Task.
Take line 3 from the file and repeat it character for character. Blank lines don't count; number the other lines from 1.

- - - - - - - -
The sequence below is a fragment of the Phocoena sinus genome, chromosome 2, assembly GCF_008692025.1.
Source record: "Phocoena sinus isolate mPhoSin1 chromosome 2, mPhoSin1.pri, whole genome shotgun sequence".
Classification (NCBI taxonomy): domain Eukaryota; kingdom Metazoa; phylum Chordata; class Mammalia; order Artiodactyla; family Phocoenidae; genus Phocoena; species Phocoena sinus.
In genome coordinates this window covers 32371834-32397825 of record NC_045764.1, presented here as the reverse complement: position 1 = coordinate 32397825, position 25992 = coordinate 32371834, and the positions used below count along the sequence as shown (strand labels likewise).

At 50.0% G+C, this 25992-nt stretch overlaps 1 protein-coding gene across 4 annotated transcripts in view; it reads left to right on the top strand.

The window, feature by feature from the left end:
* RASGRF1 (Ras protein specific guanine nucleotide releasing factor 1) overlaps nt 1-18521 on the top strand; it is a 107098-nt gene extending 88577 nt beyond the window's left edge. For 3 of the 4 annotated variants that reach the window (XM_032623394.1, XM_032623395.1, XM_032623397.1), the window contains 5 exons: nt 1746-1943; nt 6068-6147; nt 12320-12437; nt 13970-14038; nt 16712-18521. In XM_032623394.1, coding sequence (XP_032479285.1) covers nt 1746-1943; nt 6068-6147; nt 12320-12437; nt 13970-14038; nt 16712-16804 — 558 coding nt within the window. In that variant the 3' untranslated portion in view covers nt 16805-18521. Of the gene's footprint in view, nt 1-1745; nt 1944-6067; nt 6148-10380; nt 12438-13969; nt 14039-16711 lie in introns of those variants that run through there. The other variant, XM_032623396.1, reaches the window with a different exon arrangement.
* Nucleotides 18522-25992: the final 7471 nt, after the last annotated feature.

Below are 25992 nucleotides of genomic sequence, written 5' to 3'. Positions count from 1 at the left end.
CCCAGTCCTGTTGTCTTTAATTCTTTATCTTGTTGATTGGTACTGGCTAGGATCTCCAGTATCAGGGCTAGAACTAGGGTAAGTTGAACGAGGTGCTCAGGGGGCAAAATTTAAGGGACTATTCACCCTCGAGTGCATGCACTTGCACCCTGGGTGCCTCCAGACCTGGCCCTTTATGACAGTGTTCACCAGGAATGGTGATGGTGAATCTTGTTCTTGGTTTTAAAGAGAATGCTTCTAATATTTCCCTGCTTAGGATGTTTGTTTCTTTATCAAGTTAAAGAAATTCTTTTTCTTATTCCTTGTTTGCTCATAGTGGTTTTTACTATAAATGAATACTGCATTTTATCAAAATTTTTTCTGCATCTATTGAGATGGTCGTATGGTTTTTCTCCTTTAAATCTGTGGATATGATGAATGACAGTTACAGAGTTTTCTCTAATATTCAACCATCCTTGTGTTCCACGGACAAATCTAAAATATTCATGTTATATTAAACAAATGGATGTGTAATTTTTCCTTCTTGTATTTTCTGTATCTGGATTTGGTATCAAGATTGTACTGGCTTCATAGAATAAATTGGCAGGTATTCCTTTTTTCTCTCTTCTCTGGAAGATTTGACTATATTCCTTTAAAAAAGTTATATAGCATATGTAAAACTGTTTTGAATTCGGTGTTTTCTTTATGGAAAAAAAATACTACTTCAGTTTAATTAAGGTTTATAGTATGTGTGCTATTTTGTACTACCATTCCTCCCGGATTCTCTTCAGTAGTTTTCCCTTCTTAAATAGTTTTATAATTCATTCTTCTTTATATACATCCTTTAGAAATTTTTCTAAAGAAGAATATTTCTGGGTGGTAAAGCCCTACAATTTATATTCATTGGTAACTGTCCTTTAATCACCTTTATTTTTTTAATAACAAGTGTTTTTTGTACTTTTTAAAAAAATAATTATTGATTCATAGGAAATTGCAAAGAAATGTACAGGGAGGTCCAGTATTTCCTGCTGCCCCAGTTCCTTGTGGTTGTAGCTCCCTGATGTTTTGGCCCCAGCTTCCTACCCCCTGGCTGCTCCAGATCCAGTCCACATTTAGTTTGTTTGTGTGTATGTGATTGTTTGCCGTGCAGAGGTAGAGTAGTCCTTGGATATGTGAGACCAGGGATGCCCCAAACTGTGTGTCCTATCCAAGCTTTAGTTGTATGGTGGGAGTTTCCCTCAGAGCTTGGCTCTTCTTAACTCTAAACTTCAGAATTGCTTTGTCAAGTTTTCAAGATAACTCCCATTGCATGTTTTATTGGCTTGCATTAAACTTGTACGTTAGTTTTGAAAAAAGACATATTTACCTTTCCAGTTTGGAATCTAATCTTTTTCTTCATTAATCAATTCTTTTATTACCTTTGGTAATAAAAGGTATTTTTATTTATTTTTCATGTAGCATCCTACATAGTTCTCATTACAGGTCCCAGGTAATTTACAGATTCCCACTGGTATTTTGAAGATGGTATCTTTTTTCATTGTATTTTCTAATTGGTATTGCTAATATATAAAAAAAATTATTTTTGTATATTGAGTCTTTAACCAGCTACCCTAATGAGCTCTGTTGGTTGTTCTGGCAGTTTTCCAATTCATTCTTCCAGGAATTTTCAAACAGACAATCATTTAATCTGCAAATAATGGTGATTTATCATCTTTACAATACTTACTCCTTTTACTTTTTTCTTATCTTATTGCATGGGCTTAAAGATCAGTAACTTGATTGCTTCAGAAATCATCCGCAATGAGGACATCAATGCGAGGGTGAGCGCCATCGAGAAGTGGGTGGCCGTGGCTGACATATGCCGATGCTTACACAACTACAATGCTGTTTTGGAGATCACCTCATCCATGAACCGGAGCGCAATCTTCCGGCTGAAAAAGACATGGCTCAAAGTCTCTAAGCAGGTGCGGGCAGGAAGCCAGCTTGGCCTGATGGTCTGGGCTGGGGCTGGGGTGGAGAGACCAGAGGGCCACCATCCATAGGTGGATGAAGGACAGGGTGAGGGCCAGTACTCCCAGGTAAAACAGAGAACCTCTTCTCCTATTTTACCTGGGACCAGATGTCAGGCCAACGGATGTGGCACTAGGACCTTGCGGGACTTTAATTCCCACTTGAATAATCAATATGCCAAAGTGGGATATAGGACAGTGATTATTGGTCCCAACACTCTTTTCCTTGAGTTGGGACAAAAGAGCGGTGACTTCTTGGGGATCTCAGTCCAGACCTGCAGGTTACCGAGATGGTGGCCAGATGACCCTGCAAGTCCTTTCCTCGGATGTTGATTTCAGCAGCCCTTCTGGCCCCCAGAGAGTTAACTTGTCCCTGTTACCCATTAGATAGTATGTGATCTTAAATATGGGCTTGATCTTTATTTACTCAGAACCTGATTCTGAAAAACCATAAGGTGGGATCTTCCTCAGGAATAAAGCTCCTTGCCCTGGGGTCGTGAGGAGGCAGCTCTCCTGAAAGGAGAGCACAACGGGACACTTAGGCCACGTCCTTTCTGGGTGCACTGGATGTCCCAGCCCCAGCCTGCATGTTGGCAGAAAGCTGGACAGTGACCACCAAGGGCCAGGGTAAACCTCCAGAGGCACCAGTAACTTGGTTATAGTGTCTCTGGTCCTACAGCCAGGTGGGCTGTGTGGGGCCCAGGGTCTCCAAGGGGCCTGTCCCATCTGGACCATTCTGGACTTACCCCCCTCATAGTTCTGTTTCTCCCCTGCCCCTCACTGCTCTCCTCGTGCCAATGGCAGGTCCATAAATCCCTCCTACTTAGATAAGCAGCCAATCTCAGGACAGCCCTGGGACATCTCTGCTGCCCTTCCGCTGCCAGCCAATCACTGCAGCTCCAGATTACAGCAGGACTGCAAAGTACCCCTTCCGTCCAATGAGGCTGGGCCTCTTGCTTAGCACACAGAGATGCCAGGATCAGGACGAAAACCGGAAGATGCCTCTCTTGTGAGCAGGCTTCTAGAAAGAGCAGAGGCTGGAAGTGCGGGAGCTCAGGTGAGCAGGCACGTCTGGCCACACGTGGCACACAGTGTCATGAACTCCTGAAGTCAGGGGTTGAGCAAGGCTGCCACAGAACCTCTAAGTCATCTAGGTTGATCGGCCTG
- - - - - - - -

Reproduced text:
Classification (NCBI taxonomy): domain Eukaryota; kingdom Metazoa; phylum Chordata; class Mammalia; order Artiodactyla; family Phocoenidae; genus Phocoena; species Phocoena sinus.